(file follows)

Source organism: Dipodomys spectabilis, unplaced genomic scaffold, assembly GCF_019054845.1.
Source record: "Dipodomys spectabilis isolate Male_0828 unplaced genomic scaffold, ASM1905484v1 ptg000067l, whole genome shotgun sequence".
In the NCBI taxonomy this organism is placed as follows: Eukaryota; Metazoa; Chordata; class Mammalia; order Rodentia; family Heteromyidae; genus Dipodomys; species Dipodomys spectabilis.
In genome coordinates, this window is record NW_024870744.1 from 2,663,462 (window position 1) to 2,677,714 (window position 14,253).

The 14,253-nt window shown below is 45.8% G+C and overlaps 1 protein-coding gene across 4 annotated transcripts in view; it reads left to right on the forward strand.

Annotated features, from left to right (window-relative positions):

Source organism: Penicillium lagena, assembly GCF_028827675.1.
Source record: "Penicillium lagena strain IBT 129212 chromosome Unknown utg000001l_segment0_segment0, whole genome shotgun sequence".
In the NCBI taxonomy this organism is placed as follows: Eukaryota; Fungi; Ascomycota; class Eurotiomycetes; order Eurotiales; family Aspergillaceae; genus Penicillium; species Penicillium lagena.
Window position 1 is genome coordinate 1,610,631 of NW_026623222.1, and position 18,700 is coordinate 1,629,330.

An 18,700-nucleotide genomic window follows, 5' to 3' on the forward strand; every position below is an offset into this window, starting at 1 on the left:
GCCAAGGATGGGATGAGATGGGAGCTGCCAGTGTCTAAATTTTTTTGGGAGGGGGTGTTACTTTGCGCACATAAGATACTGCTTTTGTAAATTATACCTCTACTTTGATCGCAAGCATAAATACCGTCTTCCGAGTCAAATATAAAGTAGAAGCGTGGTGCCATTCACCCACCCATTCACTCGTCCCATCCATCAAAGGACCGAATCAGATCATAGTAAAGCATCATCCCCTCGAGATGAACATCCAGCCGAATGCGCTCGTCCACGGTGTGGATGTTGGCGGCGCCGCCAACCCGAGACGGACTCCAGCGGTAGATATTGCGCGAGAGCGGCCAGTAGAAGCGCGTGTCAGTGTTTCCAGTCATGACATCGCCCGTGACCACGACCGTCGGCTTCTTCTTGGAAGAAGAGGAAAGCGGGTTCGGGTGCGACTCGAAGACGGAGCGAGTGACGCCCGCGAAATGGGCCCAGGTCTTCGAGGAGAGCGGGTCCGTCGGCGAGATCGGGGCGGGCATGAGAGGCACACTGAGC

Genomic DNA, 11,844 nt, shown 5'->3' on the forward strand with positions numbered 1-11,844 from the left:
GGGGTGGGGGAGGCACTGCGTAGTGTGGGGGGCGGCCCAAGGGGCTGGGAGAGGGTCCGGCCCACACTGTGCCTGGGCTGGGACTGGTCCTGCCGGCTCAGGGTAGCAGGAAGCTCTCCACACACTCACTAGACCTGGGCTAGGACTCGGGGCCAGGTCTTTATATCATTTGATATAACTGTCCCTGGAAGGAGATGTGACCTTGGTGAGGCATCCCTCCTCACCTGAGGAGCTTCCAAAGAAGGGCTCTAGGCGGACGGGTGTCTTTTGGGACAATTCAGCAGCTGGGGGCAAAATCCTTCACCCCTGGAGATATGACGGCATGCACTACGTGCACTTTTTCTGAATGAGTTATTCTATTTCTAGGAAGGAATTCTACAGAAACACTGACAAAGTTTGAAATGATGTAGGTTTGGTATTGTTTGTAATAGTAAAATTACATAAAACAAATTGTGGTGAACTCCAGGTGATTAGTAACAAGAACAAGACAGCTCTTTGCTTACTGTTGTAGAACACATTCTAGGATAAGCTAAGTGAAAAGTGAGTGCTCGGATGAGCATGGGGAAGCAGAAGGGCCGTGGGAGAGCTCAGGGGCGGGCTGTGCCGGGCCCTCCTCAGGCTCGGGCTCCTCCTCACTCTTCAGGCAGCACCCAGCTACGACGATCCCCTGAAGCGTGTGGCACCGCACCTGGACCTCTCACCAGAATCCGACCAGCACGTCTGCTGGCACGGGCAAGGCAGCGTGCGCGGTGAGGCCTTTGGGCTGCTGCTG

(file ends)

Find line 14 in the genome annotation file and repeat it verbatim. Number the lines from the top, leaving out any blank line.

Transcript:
GGGGTGGGGGAGGCACTGCGTAGTGTGGGGGGCGGCCCAAGGGGCTGGGAGAGGGTCCGGCCCACACTGTGCCTGGGCTGGGACTGGTCCTGCCGGCTCAGGGTAGCAGGAAGCTCTCCACACACTCACTAGACCTGGGCTAGGACTCGGGGCCAGGTCTTTATATCATTTGATATAACTGTCCCTGGAAGGAGATGTGACCTTGGTGAGGCATCCCTCCTCACCTGAGGAGCTTCCAAAGAAGGGCTCTAGGCGGACGGGTGTCTTTTGGGACAATTCAGCAGCTGGGGGCAAAATCCTTCACCCCTGGAGATATGACGGCATGCACTACGTGCACTTTTTCTGAATGAGTTATTCTATTTCTAGGAAGGAATTCTACAGAAACACTGACAAAGTTTGAAATGATGTAGGTTTGGTATTGTTTGTAATAGTAAAATTACATAAAACAAATTGTGGTGAACTCCAGGTGATTAGTAACAAGAACAAGACAGCTCTTTGCTTACTGTTGTAGAACACATTCTAGGATAAGCTAAGTGAAAAGTGAGTGCTCGGATGAGCATGGGGAAGCAGAAGGGCCGTGGGAGAGCTCAGGGGCGGGCTGTGCCGGGCCCTCCTCAGGCTCGGGCTCCTCCTCACTCTTCAGGCAGCACCCAGCTACGACGATCCCCTGAAGCGTGTGGCACCGCACCTGGACCTCTCACCAGAATCCGACCAGCACGTCTGCTGGCACGGGCAAGGCAGCGTGCGCGGTGAGGCCTTTGGGCTGCTGCTG